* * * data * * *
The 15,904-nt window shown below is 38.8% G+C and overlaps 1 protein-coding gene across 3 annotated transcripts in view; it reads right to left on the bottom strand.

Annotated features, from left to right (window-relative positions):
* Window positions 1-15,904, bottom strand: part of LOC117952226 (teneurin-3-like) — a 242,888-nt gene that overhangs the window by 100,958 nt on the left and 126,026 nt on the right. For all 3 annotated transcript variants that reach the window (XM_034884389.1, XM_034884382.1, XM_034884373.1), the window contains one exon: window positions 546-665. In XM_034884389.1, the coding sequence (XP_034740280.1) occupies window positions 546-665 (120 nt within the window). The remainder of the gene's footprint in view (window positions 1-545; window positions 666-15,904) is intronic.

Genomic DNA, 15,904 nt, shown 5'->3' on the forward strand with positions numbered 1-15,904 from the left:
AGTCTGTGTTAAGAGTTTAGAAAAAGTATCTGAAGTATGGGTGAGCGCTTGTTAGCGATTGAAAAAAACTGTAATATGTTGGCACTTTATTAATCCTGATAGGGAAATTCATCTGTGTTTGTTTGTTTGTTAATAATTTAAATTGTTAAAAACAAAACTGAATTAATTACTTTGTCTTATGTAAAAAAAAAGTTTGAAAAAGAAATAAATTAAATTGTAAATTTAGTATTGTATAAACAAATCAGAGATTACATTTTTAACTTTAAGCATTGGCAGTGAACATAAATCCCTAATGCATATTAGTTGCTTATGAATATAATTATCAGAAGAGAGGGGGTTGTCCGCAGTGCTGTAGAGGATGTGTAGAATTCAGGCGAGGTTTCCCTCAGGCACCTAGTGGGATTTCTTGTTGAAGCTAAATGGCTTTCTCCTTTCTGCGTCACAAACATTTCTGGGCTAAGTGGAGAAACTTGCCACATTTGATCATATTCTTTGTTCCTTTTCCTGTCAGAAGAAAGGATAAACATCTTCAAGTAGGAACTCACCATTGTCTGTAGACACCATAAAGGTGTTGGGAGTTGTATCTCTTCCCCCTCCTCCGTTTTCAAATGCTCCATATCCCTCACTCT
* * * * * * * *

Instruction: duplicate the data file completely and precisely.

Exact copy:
The 15,904-nt window shown below is 38.8% G+C and overlaps 1 protein-coding gene across 3 annotated transcripts in view; it reads right to left on the bottom strand.

Annotated features, from left to right (window-relative positions):
* Window positions 1-15,904, bottom strand: part of LOC117952226 (teneurin-3-like) — a 242,888-nt gene that overhangs the window by 100,958 nt on the left and 126,026 nt on the right. For all 3 annotated transcript variants that reach the window (XM_034884389.1, XM_034884382.1, XM_034884373.1), the window contains one exon: window positions 546-665. In XM_034884389.1, the coding sequence (XP_034740280.1) occupies window positions 546-665 (120 nt within the window). The remainder of the gene's footprint in view (window positions 1-545; window positions 666-15,904) is intronic.

Genomic DNA, 15,904 nt, shown 5'->3' on the forward strand with positions numbered 1-15,904 from the left:
AGTCTGTGTTAAGAGTTTAGAAAAAGTATCTGAAGTATGGGTGAGCGCTTGTTAGCGATTGAAAAAAACTGTAATATGTTGGCACTTTATTAATCCTGATAGGGAAATTCATCTGTGTTTGTTTGTTTGTTAATAATTTAAATTGTTAAAAACAAAACTGAATTAATTACTTTGTCTTATGTAAAAAAAAAGTTTGAAAAAGAAATAAATTAAATTGTAAATTTAGTATTGTATAAACAAATCAGAGATTACATTTTTAACTTTAAGCATTGGCAGTGAACATAAATCCCTAATGCATATTAGTTGCTTATGAATATAATTATCAGAAGAGAGGGGGTTGTCCGCAGTGCTGTAGAGGATGTGTAGAATTCAGGCGAGGTTTCCCTCAGGCACCTAGTGGGATTTCTTGTTGAAGCTAAATGGCTTTCTCCTTTCTGCGTCACAAACATTTCTGGGCTAAGTGGAGAAACTTGCCACATTTGATCATATTCTTTGTTCCTTTTCCTGTCAGAAGAAAGGATAAACATCTTCAAGTAGGAACTCACCATTGTCTGTAGACACCATAAAGGTGTTGGGAGTTGTATCTCTTCCCCCTCCTCCGTTTTCAAATGCTCCATATCCCTCACTCT